Episode 1205: The Bad Behavior of Bramwell, or Romance and Rape and Why Nobody Seems to Do Anything About It

“You are a demon — and the demons in me are in league with you!”

There is something about him that stirs you.

All it took was one look, and he knew. He can see that you’re lonely and unhappy, and he knows what you really want. He knows who you really are. He understands you better than you know yourself.

That moment you had together… it meant something. You can’t deny it, and wish it away. He felt it, too. And he remembers.

You try to fight it, but you can’t. You are drawn to him. It doesn’t matter what you say; you don’t have a choice. In the end, he will have you.

And then you have him arrested, I guess, or he gets shot in a duel. That’s usually how those stories end up.

So this is the state of play, as regards romance on the ABC-TV daytime soap opera Dark Shadows. Bramwell Collins and Catherine Harridge were childhood sweethearts, who promised to love each other for as long as they lived. This turned out to be true, but Bramwell didn’t realize that there was a loophole in that arrangement, which is that she’s also in love with somebody else.

She’s not marrying for money, per se, but she wants the life that Morgan can give her, and naturally there are expenses involved. Morgan is handsome, and devoted, and he’s tender with her, if she doesn’t accidentally say something that makes him angry.

Catherine has decided that she’s going to marry Morgan tonight, because he might be killed by a spooky door in the next couple of days, and she doesn’t want to lose access to that life that she’s so interested in. She’s leaving the house to get her sister and maybe a quick costume change, but she runs into Bramwell, who asks her to come with him.

“Please, do me this one last favor,” he says, “and come with me, just now.” And she comes, for some reason. I don’t know where she thinks he’s planning to lead her, but the next time we see her, she’s having second thoughts in a pretty urgent way.

He takes her to some dingy room in his run-down mansion, and tells her some important facts about the near future. He’s locking her in, and he’s not going to let her out until she gains her senses, which for him has a very specific meaning. This is like an escape room, but instead of cryptogram clues hidden in the wallpaper, there’s Bramwell’s pants, and the only way to solve the puzzle is to stay here until somebody else comes along and points a gun at him.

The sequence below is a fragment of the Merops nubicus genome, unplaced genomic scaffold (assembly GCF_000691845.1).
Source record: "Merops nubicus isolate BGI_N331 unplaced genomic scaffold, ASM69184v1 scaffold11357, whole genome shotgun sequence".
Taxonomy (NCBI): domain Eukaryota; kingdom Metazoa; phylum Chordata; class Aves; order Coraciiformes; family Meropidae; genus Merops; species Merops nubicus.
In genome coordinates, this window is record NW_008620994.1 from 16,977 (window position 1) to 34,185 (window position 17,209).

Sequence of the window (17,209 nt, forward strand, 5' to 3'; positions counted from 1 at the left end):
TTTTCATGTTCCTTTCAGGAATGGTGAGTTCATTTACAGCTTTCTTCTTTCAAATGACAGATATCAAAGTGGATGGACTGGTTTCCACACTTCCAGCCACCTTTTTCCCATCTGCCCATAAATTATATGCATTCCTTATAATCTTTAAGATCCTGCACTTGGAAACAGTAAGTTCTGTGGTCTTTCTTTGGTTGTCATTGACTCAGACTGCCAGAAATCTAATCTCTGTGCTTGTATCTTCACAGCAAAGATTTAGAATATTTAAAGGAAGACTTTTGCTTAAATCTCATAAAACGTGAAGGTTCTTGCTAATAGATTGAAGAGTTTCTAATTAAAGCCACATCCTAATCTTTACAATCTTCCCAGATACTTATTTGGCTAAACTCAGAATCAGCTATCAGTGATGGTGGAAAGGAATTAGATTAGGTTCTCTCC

“You can’t keep me prisoner!” she cries, but apparently he can, because that’s what he’s doing.

“I’ll never let you go,” he swears. “I will never let you marry Morgan Collins!” And then he grabs her and kisses her passionately, which she does not appreciate.

So we have seen this story before, a year ago, when chemistry experiment John Yaeger kidnapped Maggie Evans, and locked her up in a room with bread and water and her own hairbrush for some reason, and told her that he would keep her there until she gave into his monstrous charms and fell in love with him.

It didn’t work, because Maggie was rescued by the heroic vampire Barnabas Collins, who had previously operated his own romantic detention center a few years earlier, with a different Maggie.

Now, the interesting thing is that these previous padlocked love nests were explicitly depicted as terrifying and criminal, and nobody thought that maybe Maggie should just stop fighting her overwhelming passion for whatever guy managed to drag her home. These men were villains, at least for the duration of the current storyline.

But this little trip to Stockholm is more complicated than that. “I’m not letting you out of here until you gain your senses!” swears Bramwell, and to some degree, the intention here is that he has a good point.

From the point of view of the show, Catherine is acting in a way that is contrary to her nature. She is consciously suppressing her affection for the man that she truly loves, in order to gain money and status with Morgan, and things would be a lot easier for everyone if she would simply admit the truth.

I mean, locking her in a room is being coded as frightening and wrong: that moment when he locked the door and kissed her while she struggled was the episode-ending cliffhanger, because she is in physical danger and he is out of control. But then there’s the melting.

The next scene opens with an interesting visual: Bramwell seated, looking down at his hands, while Catherine lectures him.